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Free Range: Generations

By Felicia Morgan

Biker children are different from other kids. It’s a known fact. Raised in a world unlike that of their classmates and reared with strict rules that citizen darlings are completely oblivious to, biker kids grow up keenly aware that they are different and I’ve never met one that isn’t proud of the fact. Exposed to the life-and-death realities that their riding parents live daily, biker kids tend to have a sense of community that citizen kids don’t. Our children live beyond themselves and know that families aren’t just about blood.

Though my babies were still in diapers for their first bike rides, a pretty standard rule for most biker kids is to never get on the back of anyone’s motorcycle. SoCal Katie shares that she’s adhered to that rule all her life to the degree that, to this day, she’s never ridden with anyone other than her father, though her husband entertains the idea of buying a motorcycle. Her memories of growing up biker include holidays infused with drop-ins from all walks of the motorcycle community, and that hasn’t changed.

Kristen, who at 11 years old was kickstarting and riding her father’s 1955 H-D Hydra Glide, beamed over the memory that she was paid handsomely for the chore of polishing motorcycles. Still, she shrank with embarrassment when her father pulled up on a bright yellow Yamaha to pick her up from middle school. I giggled at the memory that my girls were subjected to similar experiences except I was on a chopped Sportster, which was also yellow. Eventually my eldest curtly rebuked me with, “Mothers don’t ride Harleys!” Thereafter, she politely asked if she could ride the bus for school.

Like my girls, the SoCal gals grew up riding in the dirt, camping and attending races. They’re familiar with personalities like Kenny Roberts, Gary Scott and Gene Romero. The family garage was always full of motorcycles, and they grew accustomed to the odd animals that dropped by to visit. Both girls cracked up as they reminded each other of the “unsavory character” they knew as Devil Dog and shared that he was just one of many colorful folks they knew to be welcome at the family compound. The constant stream of visitors, however, was nothing they considered unusual, and both girls feel that contributes to their accepting nature since neither tends to stereotype. To this day, people like me still roll in and out of her parents’ home where we’re met with open arms.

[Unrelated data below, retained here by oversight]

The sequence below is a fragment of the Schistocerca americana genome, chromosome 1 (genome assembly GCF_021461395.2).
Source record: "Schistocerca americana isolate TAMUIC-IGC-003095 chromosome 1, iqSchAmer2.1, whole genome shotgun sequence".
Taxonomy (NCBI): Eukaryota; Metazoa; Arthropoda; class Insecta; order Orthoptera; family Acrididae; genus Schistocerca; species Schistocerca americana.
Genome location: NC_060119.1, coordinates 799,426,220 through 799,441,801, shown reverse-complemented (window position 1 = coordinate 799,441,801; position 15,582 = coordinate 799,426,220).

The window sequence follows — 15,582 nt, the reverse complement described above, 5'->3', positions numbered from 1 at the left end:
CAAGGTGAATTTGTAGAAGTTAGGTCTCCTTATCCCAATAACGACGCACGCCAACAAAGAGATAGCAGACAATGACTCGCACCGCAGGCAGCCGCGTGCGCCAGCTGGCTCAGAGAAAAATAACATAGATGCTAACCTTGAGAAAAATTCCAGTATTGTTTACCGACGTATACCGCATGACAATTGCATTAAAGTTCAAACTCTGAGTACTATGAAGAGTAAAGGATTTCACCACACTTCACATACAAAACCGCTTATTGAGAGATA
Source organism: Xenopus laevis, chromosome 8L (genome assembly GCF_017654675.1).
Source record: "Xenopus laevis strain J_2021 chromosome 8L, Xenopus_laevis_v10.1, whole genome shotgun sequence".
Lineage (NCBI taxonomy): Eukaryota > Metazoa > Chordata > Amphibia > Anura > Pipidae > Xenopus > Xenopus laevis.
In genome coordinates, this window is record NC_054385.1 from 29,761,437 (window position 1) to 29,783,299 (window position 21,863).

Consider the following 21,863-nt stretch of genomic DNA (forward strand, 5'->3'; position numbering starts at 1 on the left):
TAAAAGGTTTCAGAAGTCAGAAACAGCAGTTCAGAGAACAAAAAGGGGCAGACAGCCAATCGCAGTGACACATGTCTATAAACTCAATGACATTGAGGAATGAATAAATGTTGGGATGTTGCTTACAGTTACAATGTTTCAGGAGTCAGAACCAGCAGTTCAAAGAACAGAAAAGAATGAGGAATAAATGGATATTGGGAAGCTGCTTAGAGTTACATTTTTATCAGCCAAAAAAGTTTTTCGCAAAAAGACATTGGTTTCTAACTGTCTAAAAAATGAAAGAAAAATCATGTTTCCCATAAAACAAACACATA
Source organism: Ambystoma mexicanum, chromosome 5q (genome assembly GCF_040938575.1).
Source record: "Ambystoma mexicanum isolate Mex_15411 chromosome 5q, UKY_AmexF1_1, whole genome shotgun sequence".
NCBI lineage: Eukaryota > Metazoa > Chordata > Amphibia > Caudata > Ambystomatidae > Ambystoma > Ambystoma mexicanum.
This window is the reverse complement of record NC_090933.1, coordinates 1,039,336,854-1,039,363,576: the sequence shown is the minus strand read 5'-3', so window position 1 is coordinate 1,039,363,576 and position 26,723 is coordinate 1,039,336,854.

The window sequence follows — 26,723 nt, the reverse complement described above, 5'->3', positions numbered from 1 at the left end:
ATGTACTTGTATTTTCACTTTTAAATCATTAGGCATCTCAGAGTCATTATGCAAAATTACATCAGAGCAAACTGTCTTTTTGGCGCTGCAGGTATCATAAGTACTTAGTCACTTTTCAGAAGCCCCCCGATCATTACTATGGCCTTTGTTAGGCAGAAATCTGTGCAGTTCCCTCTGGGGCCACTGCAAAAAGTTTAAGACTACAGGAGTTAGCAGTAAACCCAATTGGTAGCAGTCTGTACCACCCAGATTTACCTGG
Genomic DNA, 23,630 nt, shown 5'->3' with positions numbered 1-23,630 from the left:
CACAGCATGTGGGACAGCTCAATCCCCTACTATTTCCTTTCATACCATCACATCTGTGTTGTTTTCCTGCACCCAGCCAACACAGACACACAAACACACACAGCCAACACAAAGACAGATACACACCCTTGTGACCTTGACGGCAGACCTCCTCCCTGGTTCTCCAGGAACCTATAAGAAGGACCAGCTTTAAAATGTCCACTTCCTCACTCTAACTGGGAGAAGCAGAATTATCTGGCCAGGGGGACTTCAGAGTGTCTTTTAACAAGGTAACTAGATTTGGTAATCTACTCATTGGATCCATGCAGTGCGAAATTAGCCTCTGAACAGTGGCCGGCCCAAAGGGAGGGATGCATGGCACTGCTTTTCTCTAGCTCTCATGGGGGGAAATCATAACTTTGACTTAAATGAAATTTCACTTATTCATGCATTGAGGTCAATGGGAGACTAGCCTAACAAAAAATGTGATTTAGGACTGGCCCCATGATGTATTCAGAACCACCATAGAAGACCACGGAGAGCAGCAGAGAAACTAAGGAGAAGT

Biker kids grow up with minds of their own, capable of independent thought regardless of the popular opinion. A prime example would be a Midwest friend’s son who sold the chopped Shovelhead his dad built as his first bike, deciding girls like sportbikes better. Today, much to his father’s head-shaking, he still rides a rice rocket. And he’s still single.

My kids grew up pitching in at ABATE runs, learned about club colors and bickered over who got to wear the cool helmet with the metal flake stars when tucked in behind a parent. They had a metric-riding dad living in a neighboring state and a Harley-riding stepfather who tended to the daily duties of raising daughters. During summer visits their dad would buy each of them Honda support gear to send home, and by the next visit the step would deck the girls out in Harley duds. The good-natured men enjoyed torturing each other and the kids made out like bandits. As adults, both are Harley devotees, though they do still enjoy watching their dad race his vintage BSA.

Darryl Bassani, who spends his workdays building custom-made exhaust systems for bikers everywhere, opines that biker kids make for better adults. With a more rounded perspective on life, he thinks our children aren’t as apt to throw a tantrum because they don’t get their way. Instead, they figure out how to get what they want and set about making it happen. Our kids are resourceful and resilient and they push societal boundaries.

Biker babies are programmed towards reasoning and learn early on to avoid a hot engine, how to start a motorcycle and to keep their paws off the chrome unless they want to spend Saturdays with a jar of Mother’s and a polishing rag. Dipsticks and pressure gauges are familiar items and strapping down gear is an early lesson in mechanical reasoning.

I watched recently as my eldest, who has two teen boys with dirt bikes, rummaged the garage for cables to jump her Sportster’s dead battery. Her husband shouted at the football game on TV in the house. As we rolled off for our afternoon cruise, I couldn’t help but notice the wave of pride I felt for having raised such an independent and determined woman. I restrained from reminding her, however, that, “Mothers don’t ride Harleys.”

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